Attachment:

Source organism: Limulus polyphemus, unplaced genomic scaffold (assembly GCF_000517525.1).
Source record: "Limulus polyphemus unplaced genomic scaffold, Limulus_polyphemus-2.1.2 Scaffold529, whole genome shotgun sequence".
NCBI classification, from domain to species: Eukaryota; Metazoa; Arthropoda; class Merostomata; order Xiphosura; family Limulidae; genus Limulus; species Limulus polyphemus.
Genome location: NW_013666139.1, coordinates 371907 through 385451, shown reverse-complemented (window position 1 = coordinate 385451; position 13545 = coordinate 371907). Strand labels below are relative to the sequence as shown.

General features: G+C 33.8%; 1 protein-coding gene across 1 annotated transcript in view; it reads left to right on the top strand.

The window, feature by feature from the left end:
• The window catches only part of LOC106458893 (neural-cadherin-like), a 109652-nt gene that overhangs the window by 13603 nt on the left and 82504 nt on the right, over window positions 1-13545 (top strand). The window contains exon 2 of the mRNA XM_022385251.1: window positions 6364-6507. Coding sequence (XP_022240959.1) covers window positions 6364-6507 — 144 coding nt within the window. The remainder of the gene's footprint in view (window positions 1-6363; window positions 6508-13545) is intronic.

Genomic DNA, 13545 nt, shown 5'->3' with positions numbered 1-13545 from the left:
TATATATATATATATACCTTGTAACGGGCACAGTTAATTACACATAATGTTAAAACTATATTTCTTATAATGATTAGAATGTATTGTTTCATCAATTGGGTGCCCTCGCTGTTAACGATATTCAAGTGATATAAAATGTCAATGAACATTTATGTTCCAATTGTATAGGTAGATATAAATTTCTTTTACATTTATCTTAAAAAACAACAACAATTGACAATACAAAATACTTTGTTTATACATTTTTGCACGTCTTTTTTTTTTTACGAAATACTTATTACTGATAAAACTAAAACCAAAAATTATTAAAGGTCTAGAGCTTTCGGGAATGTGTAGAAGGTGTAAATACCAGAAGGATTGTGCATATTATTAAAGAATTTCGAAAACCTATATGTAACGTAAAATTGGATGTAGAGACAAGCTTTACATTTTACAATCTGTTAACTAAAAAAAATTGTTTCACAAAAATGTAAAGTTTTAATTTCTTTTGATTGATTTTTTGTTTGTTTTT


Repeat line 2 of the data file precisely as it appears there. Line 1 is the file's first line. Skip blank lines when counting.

Source record: "Limulus polyphemus unplaced genomic scaffold, Limulus_polyphemus-2.1.2 Scaffold529, whole genome shotgun sequence".